References:
American Civil War Museum
Minutes of the Twenty-Fourth Annual Convention of the United Daughters of the Confederacy
Confederate Veteran magazine Volumes 24, 27, & 28

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The Execution of the Lincoln Conspirators

The sun was bright and hot as Alexander Gardner tended to his equipment on July 7, 1865. The noted Civil War photographer had brought two cameras with him, one wet plate and one stereoscopic, with which to capture the day’s event. Gardner was lucky, due to his prestige he was able to set himself up in the cool shade of a nearby building overlooking the scene. From his vantage point, facing out of two windows on the second floor of an old shoe factory on the property, Gardner could take in the entire scene.

Men began trickling into the courtyard below. Most were soldiers on assigned guard duty, but there was also a notable contingent of civilians. Many were newspapermen, here to commit to writing what Gardner would record on glass. A few others had come, in spite of the oppressive heat, to see justice meted out. Gardner focused his cameras on the object around which all the men had gathered – a hastily built gallows. Over the course of the next thirty minutes or so, Gardner would take at least 10 photographs of the proceedings. Through his lens, the execution of Mary Surratt, Lewis Powell, David Herold, and George Atzerodt was recorded in haunting clarity.

By using high resolution versions of Alexander Gardner’s photographs available through the Library of Congress, one can splice most of the execution photographs together to recreate the final moments of the four condemned conspirators in Abraham Lincoln’s assassination in vivid detail. NOTE: The animation is below but is a bit large so it might take a second to load, especially on mobile devices.

Alexander Gardner’s photographs of the hanging provide us with a glimpse of the past that no newspaper report can equally replicate. Combined with modern technology, these photographs bring realism to a story whose epilogue was written 153 years ago today.

Click to view the full sized composite image

References:
The post was inspired by the work of Barry Cauchon and John Elliott

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John M. Lloyd²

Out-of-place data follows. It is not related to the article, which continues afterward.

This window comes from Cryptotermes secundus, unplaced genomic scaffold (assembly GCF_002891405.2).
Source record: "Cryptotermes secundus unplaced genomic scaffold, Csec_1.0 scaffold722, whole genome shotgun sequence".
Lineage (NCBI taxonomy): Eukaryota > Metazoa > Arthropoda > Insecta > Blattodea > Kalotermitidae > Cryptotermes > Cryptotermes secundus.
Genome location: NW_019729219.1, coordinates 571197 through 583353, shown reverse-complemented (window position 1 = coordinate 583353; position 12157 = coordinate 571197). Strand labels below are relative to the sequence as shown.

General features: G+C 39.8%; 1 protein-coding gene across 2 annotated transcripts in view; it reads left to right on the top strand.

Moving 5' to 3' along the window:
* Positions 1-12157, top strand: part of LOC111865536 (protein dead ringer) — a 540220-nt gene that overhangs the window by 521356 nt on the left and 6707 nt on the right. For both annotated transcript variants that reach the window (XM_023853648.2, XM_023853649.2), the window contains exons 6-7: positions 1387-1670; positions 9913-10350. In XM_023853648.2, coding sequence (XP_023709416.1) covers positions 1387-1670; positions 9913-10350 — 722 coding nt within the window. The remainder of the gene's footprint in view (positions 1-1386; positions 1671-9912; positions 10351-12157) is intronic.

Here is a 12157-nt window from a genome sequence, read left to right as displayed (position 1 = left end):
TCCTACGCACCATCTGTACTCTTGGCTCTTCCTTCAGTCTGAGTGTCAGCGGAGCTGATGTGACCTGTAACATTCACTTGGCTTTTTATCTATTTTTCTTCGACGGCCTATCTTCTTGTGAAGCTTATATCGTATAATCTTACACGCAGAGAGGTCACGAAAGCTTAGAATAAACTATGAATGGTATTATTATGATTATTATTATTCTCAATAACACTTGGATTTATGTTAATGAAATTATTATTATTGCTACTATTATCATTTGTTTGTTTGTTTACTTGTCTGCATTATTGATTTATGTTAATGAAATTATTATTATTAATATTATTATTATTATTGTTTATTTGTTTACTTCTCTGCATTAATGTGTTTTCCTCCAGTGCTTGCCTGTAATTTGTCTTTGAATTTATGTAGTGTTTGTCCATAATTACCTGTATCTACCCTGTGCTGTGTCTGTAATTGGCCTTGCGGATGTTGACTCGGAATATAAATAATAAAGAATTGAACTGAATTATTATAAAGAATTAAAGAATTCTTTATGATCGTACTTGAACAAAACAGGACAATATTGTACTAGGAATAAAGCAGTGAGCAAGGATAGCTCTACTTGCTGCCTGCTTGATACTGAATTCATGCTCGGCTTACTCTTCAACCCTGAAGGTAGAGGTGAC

Sometimes you go into a research rabbit hole, thinking you’ve found something completely new, only to have it turn out to be nothing. That happen to me over the last few days when, while researching my post on Alexius Thomas, I accidentally stumbled across a newspaper advertisement in the Port Tobacco Times that looked promising.

The name at the top of this advertisement for fertilizer should be familiar to those who study the Lincoln assassination. One of the key witnesses against Mary Surratt at the trial of the conspirators was the renter of her tavern, John Minchin Lloyd. At the trial Lloyd stated, on the day of Lincoln’s assassination, Mrs. Surratt came down to her tavern, gave him a wrapped pair of field glasses, and told him to “have the shooting irons ready” and that a party would call for them that night. Mary Surratt was executed largely due to Lloyd’s testimony.

Lloyd is no stranger to this blog. Back in 2015, I found the homestead Lloyd grew up on in Charles County. John M. Lloyd spent his formative years in the Southern Maryland area and knew the people well. Though he was consistently listed as a brick layer in the census records and city directories of D.C., it seemed perfectly reasonable that he also took up a side job as a fertilizer agent in the post Civil War years. I started the process of tracking his different enterprises, the earliest of which was as a produce agent. Everything seemed to fall into place. Some of the longer advertisements mentioned that Lloyd was a native of Southern Maryland but no longer lived there. He made yearly trips down into Charles and St. Mary’s counties to visit his friends and clients and discusses their fertilizer needs. His advertisements in the Port Tobacco Times ceased in 1890 which seemed to make perfect sense seeing as Lloyd died in 1892 while back at his “day job” as a brick layer and contractor. And finally, one advertisement gave his full name as John Minchin Lloyd, which assuaged my fear that this was a different John M. Lloyd.

I was preparing a whole blog post about John M. Lloyd’s other career in which he was likely Southern Maryland’s leading supplier of guano. For the “John M. Lloyd was guilty and lied about Mary Surratt to save his own hide” crowd, I was ready to cleverly point out that he proved himself to be very good at getting people to “buy his crap”. Everything was ready to go, and then I did one last piece of research in a book that should have been my first source.

The Lloyds of Southern Maryland is a wonderful genealogical record of the Lloyd family. It has about 6 pages in it devoted to John M. Lloyd and was very helpful to me when I was doing research about his early life. When I consulted the book again (fortunately it’s accessible on the Internet Archive for free), I was saddened when I turned to the index to find the right page: